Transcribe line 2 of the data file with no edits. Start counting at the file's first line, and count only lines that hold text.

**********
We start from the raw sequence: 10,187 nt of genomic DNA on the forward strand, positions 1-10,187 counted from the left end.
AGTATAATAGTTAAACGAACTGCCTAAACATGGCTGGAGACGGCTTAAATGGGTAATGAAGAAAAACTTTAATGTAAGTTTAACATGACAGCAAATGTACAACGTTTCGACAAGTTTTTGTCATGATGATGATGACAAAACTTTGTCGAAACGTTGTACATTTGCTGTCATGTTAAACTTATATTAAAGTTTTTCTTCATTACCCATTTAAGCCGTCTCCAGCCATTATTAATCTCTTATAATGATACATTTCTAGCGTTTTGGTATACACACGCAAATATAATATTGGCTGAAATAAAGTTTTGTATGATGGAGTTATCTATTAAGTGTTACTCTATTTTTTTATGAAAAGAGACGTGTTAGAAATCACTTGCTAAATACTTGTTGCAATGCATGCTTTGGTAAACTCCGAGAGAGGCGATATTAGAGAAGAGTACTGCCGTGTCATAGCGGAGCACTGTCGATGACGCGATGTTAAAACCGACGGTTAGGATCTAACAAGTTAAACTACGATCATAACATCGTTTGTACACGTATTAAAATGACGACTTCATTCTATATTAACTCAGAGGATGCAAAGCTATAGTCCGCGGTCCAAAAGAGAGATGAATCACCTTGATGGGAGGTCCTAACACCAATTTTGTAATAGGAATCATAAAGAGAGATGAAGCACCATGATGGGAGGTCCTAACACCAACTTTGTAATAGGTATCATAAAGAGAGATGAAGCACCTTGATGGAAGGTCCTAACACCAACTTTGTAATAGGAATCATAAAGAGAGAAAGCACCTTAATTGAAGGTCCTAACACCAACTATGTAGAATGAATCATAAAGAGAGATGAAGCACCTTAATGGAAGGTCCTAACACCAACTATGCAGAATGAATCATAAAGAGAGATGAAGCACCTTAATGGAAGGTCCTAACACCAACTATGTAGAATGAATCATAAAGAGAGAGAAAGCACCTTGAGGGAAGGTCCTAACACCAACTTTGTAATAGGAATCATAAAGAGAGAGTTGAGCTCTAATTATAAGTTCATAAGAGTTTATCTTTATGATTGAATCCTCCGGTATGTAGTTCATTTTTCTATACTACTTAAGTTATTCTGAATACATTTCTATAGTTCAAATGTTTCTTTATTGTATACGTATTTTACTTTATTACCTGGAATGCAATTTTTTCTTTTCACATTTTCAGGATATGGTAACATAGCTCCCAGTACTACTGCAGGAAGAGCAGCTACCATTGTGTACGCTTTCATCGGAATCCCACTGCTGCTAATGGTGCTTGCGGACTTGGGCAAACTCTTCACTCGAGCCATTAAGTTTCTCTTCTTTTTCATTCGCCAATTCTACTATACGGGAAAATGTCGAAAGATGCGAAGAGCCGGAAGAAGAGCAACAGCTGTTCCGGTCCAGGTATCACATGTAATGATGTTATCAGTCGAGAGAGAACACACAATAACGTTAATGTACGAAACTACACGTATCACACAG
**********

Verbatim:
AGTATAATAGTTAAACGAACTGCCTAAACATGGCTGGAGACGGCTTAAATGGGTAATGAAGAAAAACTTTAATGTAAGTTTAACATGACAGCAAATGTACAACGTTTCGACAAGTTTTTGTCATGATGATGATGACAAAACTTTGTCGAAACGTTGTACATTTGCTGTCATGTTAAACTTATATTAAAGTTTTTCTTCATTACCCATTTAAGCCGTCTCCAGCCATTATTAATCTCTTATAATGATACATTTCTAGCGTTTTGGTATACACACGCAAATATAATATTGGCTGAAATAAAGTTTTGTATGATGGAGTTATCTATTAAGTGTTACTCTATTTTTTTATGAAAAGAGACGTGTTAGAAATCACTTGCTAAATACTTGTTGCAATGCATGCTTTGGTAAACTCCGAGAGAGGCGATATTAGAGAAGAGTACTGCCGTGTCATAGCGGAGCACTGTCGATGACGCGATGTTAAAACCGACGGTTAGGATCTAACAAGTTAAACTACGATCATAACATCGTTTGTACACGTATTAAAATGACGACTTCATTCTATATTAACTCAGAGGATGCAAAGCTATAGTCCGCGGTCCAAAAGAGAGATGAATCACCTTGATGGGAGGTCCTAACACCAATTTTGTAATAGGAATCATAAAGAGAGATGAAGCACCATGATGGGAGGTCCTAACACCAACTTTGTAATAGGTATCATAAAGAGAGATGAAGCACCTTGATGGAAGGTCCTAACACCAACTTTGTAATAGGAATCATAAAGAGAGAAAGCACCTTAATTGAAGGTCCTAACACCAACTATGTAGAATGAATCATAAAGAGAGATGAAGCACCTTAATGGAAGGTCCTAACACCAACTATGCAGAATGAATCATAAAGAGAGATGAAGCACCTTAATGGAAGGTCCTAACACCAACTATGTAGAATGAATCATAAAGAGAGAGAAAGCACCTTGAGGGAAGGTCCTAACACCAACTTTGTAATAGGAATCATAAAGAGAGAGTTGAGCTCTAATTATAAGTTCATAAGAGTTTATCTTTATGATTGAATCCTCCGGTATGTAGTTCATTTTTCTATACTACTTAAGTTATTCTGAATACATTTCTATAGTTCAAATGTTTCTTTATTGTATACGTATTTTACTTTATTACCTGGAATGCAATTTTTTCTTTTCACATTTTCAGGATATGGTAACATAGCTCCCAGTACTACTGCAGGAAGAGCAGCTACCATTGTGTACGCTTTCATCGGAATCCCACTGCTGCTAATGGTGCTTGCGGACTTGGGCAAACTCTTCACTCGAGCCATTAAGTTTCTCTTCTTTTTCATTCGCCAATTCTACTATACGGGAAAATGTCGAAAGATGCGAAGAGCCGGAAGAAGAGCAACAGCTGTTCCGGTCCAGGTATCACATGTAATGATGTTATCAGTCGAGAGAGAACACACAATAACGTTAATGTACGAAACTACACGTATCACACAG